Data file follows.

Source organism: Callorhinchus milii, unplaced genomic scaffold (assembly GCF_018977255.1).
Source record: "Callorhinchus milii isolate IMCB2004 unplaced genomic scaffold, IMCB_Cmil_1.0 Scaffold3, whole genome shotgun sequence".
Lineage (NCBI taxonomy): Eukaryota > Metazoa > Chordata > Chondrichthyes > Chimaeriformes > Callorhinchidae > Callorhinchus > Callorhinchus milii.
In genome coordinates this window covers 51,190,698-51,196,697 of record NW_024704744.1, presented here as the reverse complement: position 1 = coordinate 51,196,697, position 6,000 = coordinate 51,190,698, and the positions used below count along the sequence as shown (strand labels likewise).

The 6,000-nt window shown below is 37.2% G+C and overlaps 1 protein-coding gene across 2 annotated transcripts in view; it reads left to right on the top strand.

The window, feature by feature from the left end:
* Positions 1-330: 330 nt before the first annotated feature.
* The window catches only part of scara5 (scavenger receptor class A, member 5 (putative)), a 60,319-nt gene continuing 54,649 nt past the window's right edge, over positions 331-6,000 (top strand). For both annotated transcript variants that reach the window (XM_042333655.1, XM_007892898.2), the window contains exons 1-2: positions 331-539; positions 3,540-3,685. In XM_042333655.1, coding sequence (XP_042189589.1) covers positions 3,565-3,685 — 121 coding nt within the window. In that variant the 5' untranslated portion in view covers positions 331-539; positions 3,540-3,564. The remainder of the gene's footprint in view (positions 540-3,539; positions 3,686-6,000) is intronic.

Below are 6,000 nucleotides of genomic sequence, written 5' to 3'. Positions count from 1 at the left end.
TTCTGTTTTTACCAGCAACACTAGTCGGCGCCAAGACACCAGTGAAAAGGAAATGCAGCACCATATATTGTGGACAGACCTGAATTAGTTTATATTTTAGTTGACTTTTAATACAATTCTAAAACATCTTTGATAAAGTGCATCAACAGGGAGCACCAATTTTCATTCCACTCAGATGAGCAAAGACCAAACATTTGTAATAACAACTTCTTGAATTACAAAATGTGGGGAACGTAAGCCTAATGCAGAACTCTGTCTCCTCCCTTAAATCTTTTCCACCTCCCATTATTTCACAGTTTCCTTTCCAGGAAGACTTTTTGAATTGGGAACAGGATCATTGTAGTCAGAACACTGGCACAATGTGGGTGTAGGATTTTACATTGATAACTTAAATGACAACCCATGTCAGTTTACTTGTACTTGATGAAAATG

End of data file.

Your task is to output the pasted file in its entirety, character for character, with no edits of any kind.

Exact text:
Source organism: Callorhinchus milii, unplaced genomic scaffold (assembly GCF_018977255.1).
Source record: "Callorhinchus milii isolate IMCB2004 unplaced genomic scaffold, IMCB_Cmil_1.0 Scaffold3, whole genome shotgun sequence".
Lineage (NCBI taxonomy): Eukaryota > Metazoa > Chordata > Chondrichthyes > Chimaeriformes > Callorhinchidae > Callorhinchus > Callorhinchus milii.
In genome coordinates this window covers 51,190,698-51,196,697 of record NW_024704744.1, presented here as the reverse complement: position 1 = coordinate 51,196,697, position 6,000 = coordinate 51,190,698, and the positions used below count along the sequence as shown (strand labels likewise).

The 6,000-nt window shown below is 37.2% G+C and overlaps 1 protein-coding gene across 2 annotated transcripts in view; it reads left to right on the top strand.

The window, feature by feature from the left end:
* Positions 1-330: 330 nt before the first annotated feature.
* The window catches only part of scara5 (scavenger receptor class A, member 5 (putative)), a 60,319-nt gene continuing 54,649 nt past the window's right edge, over positions 331-6,000 (top strand). For both annotated transcript variants that reach the window (XM_042333655.1, XM_007892898.2), the window contains exons 1-2: positions 331-539; positions 3,540-3,685. In XM_042333655.1, coding sequence (XP_042189589.1) covers positions 3,565-3,685 — 121 coding nt within the window. In that variant the 5' untranslated portion in view covers positions 331-539; positions 3,540-3,564. The remainder of the gene's footprint in view (positions 540-3,539; positions 3,686-6,000) is intronic.

Below are 6,000 nucleotides of genomic sequence, written 5' to 3'. Positions count from 1 at the left end.
TTCTGTTTTTACCAGCAACACTAGTCGGCGCCAAGACACCAGTGAAAAGGAAATGCAGCACCATATATTGTGGACAGACCTGAATTAGTTTATATTTTAGTTGACTTTTAATACAATTCTAAAACATCTTTGATAAAGTGCATCAACAGGGAGCACCAATTTTCATTCCACTCAGATGAGCAAAGACCAAACATTTGTAATAACAACTTCTTGAATTACAAAATGTGGGGAACGTAAGCCTAATGCAGAACTCTGTCTCCTCCCTTAAATCTTTTCCACCTCCCATTATTTCACAGTTTCCTTTCCAGGAAGACTTTTTGAATTGGGAACAGGATCATTGTAGTCAGAACACTGGCACAATGTGGGTGTAGGATTTTACATTGATAACTTAAATGACAACCCATGTCAGTTTACTTGTACTTGATGAAAATG